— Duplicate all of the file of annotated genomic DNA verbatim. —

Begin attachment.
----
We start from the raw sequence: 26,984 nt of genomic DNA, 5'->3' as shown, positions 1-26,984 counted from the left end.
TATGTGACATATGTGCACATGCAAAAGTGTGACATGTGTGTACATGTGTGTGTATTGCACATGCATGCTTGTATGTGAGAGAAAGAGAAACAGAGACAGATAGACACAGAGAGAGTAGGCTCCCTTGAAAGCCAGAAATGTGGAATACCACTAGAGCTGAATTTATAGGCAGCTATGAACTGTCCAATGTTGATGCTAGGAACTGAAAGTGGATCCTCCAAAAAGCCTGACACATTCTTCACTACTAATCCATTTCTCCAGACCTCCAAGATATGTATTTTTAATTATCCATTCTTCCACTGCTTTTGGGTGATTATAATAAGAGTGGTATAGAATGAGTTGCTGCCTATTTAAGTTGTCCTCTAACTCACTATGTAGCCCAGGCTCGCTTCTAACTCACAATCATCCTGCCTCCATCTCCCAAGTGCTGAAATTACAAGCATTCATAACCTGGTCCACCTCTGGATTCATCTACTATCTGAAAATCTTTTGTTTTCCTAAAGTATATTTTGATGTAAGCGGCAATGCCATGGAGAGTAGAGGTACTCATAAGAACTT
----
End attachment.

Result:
We start from the raw sequence: 26,984 nt of genomic DNA, 5'->3' as shown, positions 1-26,984 counted from the left end.
TATGTGACATATGTGCACATGCAAAAGTGTGACATGTGTGTACATGTGTGTGTATTGCACATGCATGCTTGTATGTGAGAGAAAGAGAAACAGAGACAGATAGACACAGAGAGAGTAGGCTCCCTTGAAAGCCAGAAATGTGGAATACCACTAGAGCTGAATTTATAGGCAGCTATGAACTGTCCAATGTTGATGCTAGGAACTGAAAGTGGATCCTCCAAAAAGCCTGACACATTCTTCACTACTAATCCATTTCTCCAGACCTCCAAGATATGTATTTTTAATTATCCATTCTTCCACTGCTTTTGGGTGATTATAATAAGAGTGGTATAGAATGAGTTGCTGCCTATTTAAGTTGTCCTCTAACTCACTATGTAGCCCAGGCTCGCTTCTAACTCACAATCATCCTGCCTCCATCTCCCAAGTGCTGAAATTACAAGCATTCATAACCTGGTCCACCTCTGGATTCATCTACTATCTGAAAATCTTTTGTTTTCCTAAAGTATATTTTGATGTAAGCGGCAATGCCATGGAGAGTAGAGGTACTCATAAGAACTT